There was snow and ice in a parking lot due to a snow storm. I walked across the lot to put garbage in the trash container when I slipped and fell. The fall caused me to feel back pain and when I was able to move I went to see my primary care doctor.
I then found out that the interbody cage that was previously placed in my back shifted due to the fall. I had to have additional surgery to put the cage back in its original position. It moved 3mm from the original site.
What can I do in this situation? Will the parking lot’s insurance pay for the surgery? What if they say they won’t pay since it’s from a previous injury? Thanks for any info you can give, and any suggestions on how to handle getting compensation.
Disclaimer: Our response is not formal legal advice and does not create an attorney-client relationship. It is generic legal information based on the very limited information provided. Do not rely upon the information in our response, or anywhere else on this site, when deciding the proper course of a legal matter. Always get a personalized case review from a local attorney.
While in many cases persons injured after slipping and falling on ice in a parking lot are entitled to compensation for their injuries, it’s conditional upon a finding that the owner and/or management company had a legal duty of care to keep the parking lot safe, and that he or she failed in that duty (referred to as their “negligence”), and that negligence was the proximate cause of the victim’s injuries.
For example, it is incumbent upon the owner and/or manager of a publicly used parking lot to take all reasonable action to clear the parking lot of snow and ice. This might mean “salting” the lot, or applying other chemicals to melt the snow and ice. Legally this is referred to as the owner/manager’s “duty of care.”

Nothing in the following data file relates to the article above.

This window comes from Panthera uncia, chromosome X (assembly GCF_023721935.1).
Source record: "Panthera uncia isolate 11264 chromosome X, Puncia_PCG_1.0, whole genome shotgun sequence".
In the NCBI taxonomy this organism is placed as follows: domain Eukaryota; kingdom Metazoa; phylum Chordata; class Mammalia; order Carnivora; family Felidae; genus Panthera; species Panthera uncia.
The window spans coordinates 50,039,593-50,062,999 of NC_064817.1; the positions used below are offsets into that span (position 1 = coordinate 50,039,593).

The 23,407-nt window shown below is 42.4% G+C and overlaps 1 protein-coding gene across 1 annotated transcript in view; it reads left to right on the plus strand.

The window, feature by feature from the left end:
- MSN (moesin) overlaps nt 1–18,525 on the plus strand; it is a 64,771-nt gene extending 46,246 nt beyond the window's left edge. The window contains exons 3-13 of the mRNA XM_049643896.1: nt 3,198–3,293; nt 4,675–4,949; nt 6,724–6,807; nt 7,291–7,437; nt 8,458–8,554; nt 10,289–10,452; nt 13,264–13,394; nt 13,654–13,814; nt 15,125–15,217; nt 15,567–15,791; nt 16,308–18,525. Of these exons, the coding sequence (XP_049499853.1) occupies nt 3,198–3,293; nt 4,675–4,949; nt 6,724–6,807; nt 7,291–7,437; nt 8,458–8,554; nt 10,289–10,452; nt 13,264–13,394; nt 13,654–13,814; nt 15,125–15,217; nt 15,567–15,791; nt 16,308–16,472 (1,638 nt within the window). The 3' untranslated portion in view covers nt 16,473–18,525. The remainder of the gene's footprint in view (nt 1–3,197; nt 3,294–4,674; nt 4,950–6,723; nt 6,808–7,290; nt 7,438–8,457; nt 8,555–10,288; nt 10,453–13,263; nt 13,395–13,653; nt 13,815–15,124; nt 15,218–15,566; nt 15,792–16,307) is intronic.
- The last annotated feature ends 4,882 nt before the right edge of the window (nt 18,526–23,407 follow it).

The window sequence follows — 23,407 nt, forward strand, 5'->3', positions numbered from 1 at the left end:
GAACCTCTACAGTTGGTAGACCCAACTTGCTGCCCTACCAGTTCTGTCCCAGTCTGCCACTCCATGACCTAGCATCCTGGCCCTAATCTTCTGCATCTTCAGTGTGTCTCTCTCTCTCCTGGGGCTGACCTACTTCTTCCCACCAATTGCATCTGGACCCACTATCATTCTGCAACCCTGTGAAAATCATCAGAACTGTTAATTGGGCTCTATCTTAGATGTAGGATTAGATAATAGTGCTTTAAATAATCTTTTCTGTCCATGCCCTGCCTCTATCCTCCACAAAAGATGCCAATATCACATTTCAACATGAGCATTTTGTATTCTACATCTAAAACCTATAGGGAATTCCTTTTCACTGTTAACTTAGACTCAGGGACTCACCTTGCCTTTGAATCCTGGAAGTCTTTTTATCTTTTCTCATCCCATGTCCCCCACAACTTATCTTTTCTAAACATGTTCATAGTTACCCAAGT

If the owner/manager breached their duty of care by failing to take all reasonable action to clear the parking lot, that breach is normally considered “negligence.” In your case, that negligence was the direct and proximate cause of your injuries.
However, if the owner/manager took all reasonable action to clear the snow and ice, and the ice and snow reappeared faster than the owner/manager could clear it, the owner/manager may not be liable.
In your case, you were otherwise healthy at the time of the fall. At the time of the fall the inter body cage was in its rightful position. Because of the fall, it was dislocated.
As a result, the insurance company can’t really deny your claim based on your previous injury. If they do, you may have to retain an attorney to handle your case.
Learn more here: New Claim with Pre-Existing Injury
The above is general information. Laws change frequently, and across jurisdictions. You should get a personalized case evaluation from a licensed attorney.
We wish you the best with your claim,
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